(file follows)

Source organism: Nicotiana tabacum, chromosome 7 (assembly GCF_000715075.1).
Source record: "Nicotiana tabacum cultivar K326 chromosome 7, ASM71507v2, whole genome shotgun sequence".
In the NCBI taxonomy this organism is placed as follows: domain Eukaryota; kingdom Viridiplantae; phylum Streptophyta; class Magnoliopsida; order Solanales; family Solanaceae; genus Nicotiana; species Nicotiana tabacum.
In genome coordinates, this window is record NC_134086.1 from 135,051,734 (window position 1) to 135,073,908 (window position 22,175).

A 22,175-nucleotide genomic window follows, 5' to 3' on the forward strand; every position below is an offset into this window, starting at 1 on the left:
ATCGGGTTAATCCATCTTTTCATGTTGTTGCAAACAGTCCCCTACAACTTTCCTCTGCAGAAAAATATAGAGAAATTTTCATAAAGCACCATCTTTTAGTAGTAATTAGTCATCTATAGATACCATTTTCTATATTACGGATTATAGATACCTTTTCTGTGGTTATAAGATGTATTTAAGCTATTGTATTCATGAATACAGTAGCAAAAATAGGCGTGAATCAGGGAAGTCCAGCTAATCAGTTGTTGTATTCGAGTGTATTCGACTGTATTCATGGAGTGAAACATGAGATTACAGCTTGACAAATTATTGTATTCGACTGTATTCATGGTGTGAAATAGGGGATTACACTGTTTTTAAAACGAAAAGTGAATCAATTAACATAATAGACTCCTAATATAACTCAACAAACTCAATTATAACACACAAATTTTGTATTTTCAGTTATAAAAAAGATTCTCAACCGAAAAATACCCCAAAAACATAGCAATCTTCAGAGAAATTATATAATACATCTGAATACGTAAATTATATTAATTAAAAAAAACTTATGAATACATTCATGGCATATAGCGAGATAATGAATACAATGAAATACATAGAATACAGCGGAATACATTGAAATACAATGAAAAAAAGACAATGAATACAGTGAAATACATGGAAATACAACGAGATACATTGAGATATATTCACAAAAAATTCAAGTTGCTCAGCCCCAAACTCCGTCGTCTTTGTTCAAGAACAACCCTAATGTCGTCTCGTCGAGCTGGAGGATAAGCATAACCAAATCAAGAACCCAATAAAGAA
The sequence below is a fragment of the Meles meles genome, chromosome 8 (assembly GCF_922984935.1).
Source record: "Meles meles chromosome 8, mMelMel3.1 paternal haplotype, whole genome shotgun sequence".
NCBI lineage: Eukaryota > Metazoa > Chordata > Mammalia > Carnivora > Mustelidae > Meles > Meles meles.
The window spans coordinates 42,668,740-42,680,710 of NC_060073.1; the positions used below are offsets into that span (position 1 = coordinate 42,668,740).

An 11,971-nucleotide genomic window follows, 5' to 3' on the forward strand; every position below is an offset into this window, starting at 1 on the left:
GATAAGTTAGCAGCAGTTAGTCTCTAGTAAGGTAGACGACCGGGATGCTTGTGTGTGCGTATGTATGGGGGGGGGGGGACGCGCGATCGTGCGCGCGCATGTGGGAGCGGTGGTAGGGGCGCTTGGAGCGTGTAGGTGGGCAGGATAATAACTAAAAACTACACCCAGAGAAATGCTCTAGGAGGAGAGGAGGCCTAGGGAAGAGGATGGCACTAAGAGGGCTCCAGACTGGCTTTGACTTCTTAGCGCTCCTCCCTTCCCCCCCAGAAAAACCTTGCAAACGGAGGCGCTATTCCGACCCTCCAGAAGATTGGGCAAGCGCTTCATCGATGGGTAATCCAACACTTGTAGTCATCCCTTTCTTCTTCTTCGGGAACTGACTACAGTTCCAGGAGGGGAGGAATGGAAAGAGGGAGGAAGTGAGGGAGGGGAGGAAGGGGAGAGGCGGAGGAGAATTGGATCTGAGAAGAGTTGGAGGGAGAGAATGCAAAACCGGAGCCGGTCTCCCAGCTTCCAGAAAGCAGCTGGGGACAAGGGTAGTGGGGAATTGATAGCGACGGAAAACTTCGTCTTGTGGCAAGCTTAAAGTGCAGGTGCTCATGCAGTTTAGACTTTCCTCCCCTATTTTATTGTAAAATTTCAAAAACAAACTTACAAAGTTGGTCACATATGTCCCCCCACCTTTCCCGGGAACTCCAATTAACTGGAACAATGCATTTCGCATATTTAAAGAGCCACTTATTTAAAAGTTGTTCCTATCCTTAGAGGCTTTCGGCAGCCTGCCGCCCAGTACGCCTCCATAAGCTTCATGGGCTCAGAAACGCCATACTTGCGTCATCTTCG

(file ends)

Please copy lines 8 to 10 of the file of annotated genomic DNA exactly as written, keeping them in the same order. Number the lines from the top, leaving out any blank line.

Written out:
Source record: "Meles meles chromosome 8, mMelMel3.1 paternal haplotype, whole genome shotgun sequence".
NCBI lineage: Eukaryota > Metazoa > Chordata > Mammalia > Carnivora > Mustelidae > Meles > Meles meles.
The window spans coordinates 42,668,740-42,680,710 of NC_060073.1; the positions used below are offsets into that span (position 1 = coordinate 42,668,740).